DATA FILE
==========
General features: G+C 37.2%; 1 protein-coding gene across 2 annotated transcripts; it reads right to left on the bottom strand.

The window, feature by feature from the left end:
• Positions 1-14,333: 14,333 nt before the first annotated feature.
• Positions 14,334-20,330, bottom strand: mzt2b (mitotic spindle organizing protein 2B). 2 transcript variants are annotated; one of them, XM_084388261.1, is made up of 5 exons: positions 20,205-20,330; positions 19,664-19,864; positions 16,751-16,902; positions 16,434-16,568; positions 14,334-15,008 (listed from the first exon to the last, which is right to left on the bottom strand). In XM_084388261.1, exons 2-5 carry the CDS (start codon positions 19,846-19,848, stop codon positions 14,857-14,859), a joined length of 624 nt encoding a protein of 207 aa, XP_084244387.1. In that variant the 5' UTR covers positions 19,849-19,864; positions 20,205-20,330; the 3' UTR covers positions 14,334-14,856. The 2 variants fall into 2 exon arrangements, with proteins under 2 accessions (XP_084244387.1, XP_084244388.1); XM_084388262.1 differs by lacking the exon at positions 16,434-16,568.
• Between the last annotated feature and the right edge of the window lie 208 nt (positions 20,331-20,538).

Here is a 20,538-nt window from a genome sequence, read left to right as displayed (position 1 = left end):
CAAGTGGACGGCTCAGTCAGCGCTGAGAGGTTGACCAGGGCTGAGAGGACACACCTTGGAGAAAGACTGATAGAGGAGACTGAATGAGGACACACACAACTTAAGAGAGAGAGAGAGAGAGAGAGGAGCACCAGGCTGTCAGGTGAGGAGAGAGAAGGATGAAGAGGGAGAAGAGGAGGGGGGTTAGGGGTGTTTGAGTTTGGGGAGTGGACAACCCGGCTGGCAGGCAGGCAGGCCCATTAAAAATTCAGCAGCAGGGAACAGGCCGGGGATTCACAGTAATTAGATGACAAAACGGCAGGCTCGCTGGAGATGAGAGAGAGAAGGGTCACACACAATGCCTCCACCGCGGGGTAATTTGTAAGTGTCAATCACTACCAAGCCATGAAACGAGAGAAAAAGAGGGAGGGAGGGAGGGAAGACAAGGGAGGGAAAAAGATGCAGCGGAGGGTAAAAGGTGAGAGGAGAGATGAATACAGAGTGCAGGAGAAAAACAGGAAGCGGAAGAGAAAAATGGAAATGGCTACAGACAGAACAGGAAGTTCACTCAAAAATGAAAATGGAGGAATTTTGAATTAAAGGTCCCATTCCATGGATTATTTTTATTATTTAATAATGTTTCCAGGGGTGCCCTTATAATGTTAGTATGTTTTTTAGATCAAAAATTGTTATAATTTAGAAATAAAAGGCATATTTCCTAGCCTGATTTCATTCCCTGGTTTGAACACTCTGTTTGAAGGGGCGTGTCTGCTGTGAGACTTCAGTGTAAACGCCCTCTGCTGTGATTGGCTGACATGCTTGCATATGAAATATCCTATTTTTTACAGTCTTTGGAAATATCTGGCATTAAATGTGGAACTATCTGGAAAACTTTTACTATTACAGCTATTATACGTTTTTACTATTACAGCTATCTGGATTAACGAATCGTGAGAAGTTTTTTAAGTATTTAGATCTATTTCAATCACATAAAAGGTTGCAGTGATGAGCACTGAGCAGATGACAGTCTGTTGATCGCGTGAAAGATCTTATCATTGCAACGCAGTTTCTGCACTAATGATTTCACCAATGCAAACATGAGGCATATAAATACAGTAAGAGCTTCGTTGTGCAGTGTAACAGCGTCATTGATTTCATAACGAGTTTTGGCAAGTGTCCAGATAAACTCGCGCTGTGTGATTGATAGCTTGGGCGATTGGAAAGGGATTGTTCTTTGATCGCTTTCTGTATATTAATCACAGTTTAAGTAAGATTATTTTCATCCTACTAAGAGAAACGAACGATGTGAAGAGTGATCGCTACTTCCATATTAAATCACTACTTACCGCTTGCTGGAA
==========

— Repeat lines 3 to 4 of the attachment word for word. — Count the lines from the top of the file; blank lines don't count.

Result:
• Positions 1-14,333: 14,333 nt before the first annotated feature.
• Positions 14,334-20,330, bottom strand: mzt2b (mitotic spindle organizing protein 2B). 2 transcript variants are annotated; one of them, XM_084388261.1, is made up of 5 exons: positions 20,205-20,330; positions 19,664-19,864; positions 16,751-16,902; positions 16,434-16,568; positions 14,334-15,008 (listed from the first exon to the last, which is right to left on the bottom strand). In XM_084388261.1, exons 2-5 carry the CDS (start codon positions 19,846-19,848, stop codon positions 14,857-14,859), a joined length of 624 nt encoding a protein of 207 aa, XP_084244387.1. In that variant the 5' UTR covers positions 19,849-19,864; positions 20,205-20,330; the 3' UTR covers positions 14,334-14,856. The 2 variants fall into 2 exon arrangements, with proteins under 2 accessions (XP_084244387.1, XP_084244388.1); XM_084388262.1 differs by lacking the exon at positions 16,434-16,568.